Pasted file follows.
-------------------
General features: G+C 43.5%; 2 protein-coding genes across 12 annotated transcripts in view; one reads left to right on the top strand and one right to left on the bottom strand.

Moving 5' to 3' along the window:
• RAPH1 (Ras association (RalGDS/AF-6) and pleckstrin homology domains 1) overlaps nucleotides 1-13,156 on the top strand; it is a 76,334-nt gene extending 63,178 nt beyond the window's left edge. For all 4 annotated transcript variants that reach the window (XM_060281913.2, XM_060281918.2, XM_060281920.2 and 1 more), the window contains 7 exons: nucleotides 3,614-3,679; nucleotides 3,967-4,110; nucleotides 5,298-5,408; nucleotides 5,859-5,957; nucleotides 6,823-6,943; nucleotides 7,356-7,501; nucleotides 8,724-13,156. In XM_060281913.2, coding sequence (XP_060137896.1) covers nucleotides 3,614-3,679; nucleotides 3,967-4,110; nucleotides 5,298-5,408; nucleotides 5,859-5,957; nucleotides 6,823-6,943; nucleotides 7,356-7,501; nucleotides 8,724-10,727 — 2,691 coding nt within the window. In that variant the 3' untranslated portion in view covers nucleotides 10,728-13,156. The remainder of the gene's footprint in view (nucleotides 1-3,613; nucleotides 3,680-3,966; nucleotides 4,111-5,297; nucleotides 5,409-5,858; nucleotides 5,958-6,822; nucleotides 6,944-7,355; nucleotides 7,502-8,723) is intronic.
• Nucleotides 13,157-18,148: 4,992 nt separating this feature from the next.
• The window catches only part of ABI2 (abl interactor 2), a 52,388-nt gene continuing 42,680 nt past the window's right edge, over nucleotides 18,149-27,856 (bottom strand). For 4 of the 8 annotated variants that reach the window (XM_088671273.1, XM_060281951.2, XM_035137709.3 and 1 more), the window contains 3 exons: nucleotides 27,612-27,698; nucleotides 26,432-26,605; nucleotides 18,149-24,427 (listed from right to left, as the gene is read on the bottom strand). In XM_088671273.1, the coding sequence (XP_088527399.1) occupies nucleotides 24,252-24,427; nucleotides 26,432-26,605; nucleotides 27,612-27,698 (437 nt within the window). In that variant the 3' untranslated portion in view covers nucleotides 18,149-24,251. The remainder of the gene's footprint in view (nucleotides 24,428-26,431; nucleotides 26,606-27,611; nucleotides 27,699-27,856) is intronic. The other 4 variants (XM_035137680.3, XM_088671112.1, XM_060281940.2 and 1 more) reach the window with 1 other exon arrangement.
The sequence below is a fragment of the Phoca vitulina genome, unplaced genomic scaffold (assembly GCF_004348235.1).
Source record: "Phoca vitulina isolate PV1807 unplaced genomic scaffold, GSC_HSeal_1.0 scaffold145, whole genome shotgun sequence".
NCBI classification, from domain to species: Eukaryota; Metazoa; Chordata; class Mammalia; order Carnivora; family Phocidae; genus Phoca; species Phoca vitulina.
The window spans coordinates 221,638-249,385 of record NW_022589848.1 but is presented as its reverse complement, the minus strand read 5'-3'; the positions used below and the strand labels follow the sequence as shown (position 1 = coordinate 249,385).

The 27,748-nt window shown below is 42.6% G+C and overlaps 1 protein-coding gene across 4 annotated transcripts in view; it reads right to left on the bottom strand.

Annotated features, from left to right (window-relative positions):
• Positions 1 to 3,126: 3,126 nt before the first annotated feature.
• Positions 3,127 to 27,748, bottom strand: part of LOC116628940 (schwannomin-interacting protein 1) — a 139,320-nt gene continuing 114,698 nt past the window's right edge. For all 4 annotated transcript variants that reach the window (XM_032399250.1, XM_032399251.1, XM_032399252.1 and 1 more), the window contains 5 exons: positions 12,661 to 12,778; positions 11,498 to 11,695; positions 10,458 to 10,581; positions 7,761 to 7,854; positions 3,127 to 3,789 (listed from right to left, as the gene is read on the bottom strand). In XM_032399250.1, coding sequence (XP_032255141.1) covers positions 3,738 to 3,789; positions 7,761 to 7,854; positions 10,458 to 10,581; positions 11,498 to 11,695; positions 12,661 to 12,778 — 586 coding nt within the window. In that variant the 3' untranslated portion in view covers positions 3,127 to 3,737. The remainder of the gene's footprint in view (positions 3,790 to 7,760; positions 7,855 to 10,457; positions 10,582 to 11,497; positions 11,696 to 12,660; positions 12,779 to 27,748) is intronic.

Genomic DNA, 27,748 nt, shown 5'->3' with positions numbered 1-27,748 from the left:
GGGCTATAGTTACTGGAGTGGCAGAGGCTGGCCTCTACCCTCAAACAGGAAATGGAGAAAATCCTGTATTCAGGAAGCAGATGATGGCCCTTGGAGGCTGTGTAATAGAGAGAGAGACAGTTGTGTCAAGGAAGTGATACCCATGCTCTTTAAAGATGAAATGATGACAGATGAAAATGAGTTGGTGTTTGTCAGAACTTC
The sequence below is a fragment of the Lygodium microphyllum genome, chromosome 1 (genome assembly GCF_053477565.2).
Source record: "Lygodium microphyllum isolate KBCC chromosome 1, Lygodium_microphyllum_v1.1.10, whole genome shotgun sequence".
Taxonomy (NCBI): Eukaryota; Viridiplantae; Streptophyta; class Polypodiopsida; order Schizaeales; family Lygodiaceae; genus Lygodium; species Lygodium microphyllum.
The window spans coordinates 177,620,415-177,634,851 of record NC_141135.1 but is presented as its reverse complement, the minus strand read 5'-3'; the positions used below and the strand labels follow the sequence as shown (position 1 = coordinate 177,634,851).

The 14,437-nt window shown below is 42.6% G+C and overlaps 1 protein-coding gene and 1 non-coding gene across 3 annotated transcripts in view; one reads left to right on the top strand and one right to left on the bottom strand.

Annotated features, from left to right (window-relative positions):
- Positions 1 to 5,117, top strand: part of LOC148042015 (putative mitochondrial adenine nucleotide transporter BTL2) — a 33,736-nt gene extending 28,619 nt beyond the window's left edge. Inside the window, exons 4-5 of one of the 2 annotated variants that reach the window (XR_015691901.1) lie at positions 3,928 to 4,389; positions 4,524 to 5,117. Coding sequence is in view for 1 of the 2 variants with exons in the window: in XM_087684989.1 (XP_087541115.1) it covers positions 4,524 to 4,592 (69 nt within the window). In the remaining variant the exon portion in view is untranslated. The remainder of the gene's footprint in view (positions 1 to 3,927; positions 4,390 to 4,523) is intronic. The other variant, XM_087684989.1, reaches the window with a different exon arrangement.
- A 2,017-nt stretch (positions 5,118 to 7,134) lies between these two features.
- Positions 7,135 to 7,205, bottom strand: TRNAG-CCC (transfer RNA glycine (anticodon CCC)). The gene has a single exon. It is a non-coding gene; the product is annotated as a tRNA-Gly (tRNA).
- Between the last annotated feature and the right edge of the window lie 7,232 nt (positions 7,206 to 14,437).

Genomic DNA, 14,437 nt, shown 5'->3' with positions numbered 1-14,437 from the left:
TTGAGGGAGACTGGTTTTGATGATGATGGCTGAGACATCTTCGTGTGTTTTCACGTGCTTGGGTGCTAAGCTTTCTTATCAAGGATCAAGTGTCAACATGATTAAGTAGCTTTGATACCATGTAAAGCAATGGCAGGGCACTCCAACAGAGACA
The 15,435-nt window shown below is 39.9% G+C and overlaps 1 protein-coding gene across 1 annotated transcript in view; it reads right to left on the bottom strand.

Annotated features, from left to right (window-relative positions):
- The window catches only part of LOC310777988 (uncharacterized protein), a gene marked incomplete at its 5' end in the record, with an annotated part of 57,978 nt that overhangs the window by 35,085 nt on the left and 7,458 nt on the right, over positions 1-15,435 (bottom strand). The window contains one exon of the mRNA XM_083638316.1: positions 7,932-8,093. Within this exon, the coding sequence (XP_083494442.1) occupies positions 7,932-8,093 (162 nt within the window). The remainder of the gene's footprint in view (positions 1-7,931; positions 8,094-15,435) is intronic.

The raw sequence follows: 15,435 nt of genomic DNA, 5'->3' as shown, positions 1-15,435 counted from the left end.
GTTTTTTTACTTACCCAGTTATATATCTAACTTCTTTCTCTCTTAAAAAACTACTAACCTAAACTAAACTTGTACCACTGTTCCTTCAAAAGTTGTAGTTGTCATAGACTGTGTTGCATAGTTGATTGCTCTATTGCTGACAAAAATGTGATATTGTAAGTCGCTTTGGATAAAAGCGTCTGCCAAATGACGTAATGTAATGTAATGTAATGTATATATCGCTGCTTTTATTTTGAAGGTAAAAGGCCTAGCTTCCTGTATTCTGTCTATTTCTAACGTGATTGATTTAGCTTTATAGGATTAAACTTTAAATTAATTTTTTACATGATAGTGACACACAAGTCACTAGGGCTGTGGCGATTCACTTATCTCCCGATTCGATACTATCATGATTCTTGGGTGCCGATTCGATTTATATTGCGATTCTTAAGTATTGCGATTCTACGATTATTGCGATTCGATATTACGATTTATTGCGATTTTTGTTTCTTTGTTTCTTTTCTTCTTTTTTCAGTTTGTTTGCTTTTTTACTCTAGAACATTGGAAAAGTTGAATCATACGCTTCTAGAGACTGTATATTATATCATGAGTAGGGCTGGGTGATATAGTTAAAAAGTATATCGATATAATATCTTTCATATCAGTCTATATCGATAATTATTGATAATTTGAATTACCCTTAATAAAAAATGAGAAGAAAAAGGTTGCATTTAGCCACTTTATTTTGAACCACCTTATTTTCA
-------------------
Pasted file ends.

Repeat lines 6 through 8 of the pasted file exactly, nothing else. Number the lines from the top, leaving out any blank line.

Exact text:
The sequence below is a fragment of the Phoca vitulina genome, unplaced genomic scaffold (assembly GCF_004348235.1).
Source record: "Phoca vitulina isolate PV1807 unplaced genomic scaffold, GSC_HSeal_1.0 scaffold145, whole genome shotgun sequence".
NCBI classification, from domain to species: Eukaryota; Metazoa; Chordata; class Mammalia; order Carnivora; family Phocidae; genus Phoca; species Phoca vitulina.